“You’re absolutely right,” said Chairman Barrasso. “I think we have bipartisan support for the bill. We held a discussion a few weeks ago in the Indian Affairs Committee and we heard that it is critical that this be done with BIA and IHS. These are opportunities to continue to expand and if you want to be able to deal with high unemployment, passing this bill is a certain way to do it.”
On Tribal Dam Maintenance:
President Begaye also voiced the Navajo Nation’s support of the S. 2717, the Dam Repairs and Improvements for Tribes Act of 2016 (DRIFT Act). “The DRIFT Act is something we would like to see continued and we appreciate your bill, Mr. Chairman,” said Begaye. “We support that because there are a lot more water projects that are needed out there.”
Chairman Barrasso responded that the DRIFT Act was also included in the WRDA package that had just passed the Senate. “The DRIFT Act was also part of the WRDA bill that passed,” said Barrasso. “It passed the Senate yesterday by a vote of 97 to 3. Now we need it to pass the House of Representatives, so that we can send it to the president.”
Gold King Mine Disaster
On Aug. 5, 2015, an EPA-supervised crew at the Gold King Mine in Colorado released roughly 3 million gallons of wastewater into Cement Creek, which flows into the Animas River in Colorado and onward to the San Juan River in New Mexico, Arizona, and Utah. The Animas/San Juan River crosses the reservations of both the Navajo Nation and Southern Ute Indian tribe. The contaminated water contained heavy metals such as lead and arsenic.
On Sept. 16, 2015, the Senate Committee on Indian Affairs held an oversight hearing on the “EPA’s Gold King Mine Disaster: Examining the Harmful Impacts to Indian Country,” which featured testimony from EPA Administrator Gina McCarthy.
On April 13, 2016, Senators John Barrasso (R-WY) and Jon Tester (D-MT), chairman and vice chairman of the SCIA, subpoenaed Administrator McCarthy or Assistant Administrator Mathy Stanislaus to testify at a field hearing. The invitation for Stanislaus to testify was originally sent on March 28, but the EPA declined to send him or any other witness. On April 22, 2016, the committee held a field oversight hearing in Phoenix, AZ on “Examining EPA’s Unacceptable Response to Indian Tribes.”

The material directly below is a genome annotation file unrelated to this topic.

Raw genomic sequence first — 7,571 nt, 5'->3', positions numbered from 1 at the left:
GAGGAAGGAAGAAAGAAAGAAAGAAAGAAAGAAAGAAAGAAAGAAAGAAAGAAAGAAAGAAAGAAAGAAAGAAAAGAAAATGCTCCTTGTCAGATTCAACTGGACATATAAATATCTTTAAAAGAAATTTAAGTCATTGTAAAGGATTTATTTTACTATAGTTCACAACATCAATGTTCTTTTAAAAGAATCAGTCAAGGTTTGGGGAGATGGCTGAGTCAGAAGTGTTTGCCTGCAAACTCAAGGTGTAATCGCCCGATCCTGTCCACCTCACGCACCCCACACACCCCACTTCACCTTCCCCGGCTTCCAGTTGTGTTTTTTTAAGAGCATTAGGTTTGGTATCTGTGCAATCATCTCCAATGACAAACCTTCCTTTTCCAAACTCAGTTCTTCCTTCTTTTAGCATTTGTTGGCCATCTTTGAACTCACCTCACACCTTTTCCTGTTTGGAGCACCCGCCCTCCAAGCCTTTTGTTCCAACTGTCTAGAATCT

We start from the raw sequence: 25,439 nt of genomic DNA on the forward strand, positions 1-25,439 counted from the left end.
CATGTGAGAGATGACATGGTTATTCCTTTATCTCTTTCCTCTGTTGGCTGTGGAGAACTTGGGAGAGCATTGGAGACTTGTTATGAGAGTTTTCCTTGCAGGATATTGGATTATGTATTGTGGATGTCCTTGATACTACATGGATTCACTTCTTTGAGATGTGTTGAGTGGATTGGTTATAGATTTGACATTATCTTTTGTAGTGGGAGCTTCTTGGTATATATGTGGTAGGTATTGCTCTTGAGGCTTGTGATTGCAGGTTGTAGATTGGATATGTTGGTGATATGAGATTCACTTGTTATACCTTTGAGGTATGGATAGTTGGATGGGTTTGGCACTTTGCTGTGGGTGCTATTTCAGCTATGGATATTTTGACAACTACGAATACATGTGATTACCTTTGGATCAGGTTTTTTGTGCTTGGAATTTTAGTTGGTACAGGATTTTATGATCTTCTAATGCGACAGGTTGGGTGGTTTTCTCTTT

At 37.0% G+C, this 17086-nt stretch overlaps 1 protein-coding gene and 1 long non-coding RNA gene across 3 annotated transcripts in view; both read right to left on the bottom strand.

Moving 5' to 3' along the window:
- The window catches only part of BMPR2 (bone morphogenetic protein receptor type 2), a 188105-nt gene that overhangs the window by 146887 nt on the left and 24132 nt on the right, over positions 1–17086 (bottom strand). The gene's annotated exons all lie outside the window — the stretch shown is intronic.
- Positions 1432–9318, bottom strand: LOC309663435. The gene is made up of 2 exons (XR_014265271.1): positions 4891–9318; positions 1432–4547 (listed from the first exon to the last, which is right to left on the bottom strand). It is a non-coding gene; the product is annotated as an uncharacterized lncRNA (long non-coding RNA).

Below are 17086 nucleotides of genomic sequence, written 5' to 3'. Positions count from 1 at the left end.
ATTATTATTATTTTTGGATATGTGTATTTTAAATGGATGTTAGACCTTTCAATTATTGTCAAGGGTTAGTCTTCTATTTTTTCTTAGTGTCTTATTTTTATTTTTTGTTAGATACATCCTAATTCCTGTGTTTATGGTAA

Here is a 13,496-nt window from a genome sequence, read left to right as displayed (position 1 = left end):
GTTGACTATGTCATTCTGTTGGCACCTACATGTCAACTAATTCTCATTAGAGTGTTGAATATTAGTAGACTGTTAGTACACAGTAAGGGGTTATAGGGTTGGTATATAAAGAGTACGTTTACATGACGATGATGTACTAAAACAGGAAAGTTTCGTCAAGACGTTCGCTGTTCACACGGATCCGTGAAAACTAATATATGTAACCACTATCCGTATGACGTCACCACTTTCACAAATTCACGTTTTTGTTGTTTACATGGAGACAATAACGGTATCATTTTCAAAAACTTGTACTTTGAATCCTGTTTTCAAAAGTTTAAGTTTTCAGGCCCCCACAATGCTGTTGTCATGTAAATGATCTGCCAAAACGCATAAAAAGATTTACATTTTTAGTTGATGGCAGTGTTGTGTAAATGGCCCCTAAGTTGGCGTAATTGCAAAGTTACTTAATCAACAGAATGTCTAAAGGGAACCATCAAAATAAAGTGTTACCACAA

On May 3, 2016, Barrasso and McCain sent a letter to Attorney General Loretta Lynch requesting a Department of Justice criminal investigation into the EPA’s responsibility for the mine spill. In July 2016, the EPA Office of the Inspector General publicly stated that a criminal investigation was ongoing concerning the Gold King Mine disaster.
On Sept. 15, 2016, the Senate passed legislation to accelerate reimbursements to the tribes affected by the spill, as part of S. 2848.
Indian Community Economic Enhancement Act of 2016
Following several committee hearings and roundtables on economic development, on July 14, 2016, Barrasso and McCain introduced the Indian Community Economic Enhancement Act of 2016. The legislation will improve access to capital in tribal communities by amending and improving existing law.
The Dam Repairs and Improvements for Tribes Act of 2016 (DRIFT Act)
The BIA is responsible for 137 high-hazard dams and more than 700 low-hazard dams across the United States. The majority of high-hazard dams are in the western United States. On average, they are 70 to 80 years old and have more than $500 million in deferred maintenance needs. Two of the high-hazard dams are located on the Wind River Indian Reservation in Wyoming – the Washakie Dam and Ray Lake Dam.
The Senate Committee on Indian Affairs passed the DRIFT Act on April 27, 2016.
On Sept. 15, 2016, the Senate passed the DRIFT Act as part of S. 2848.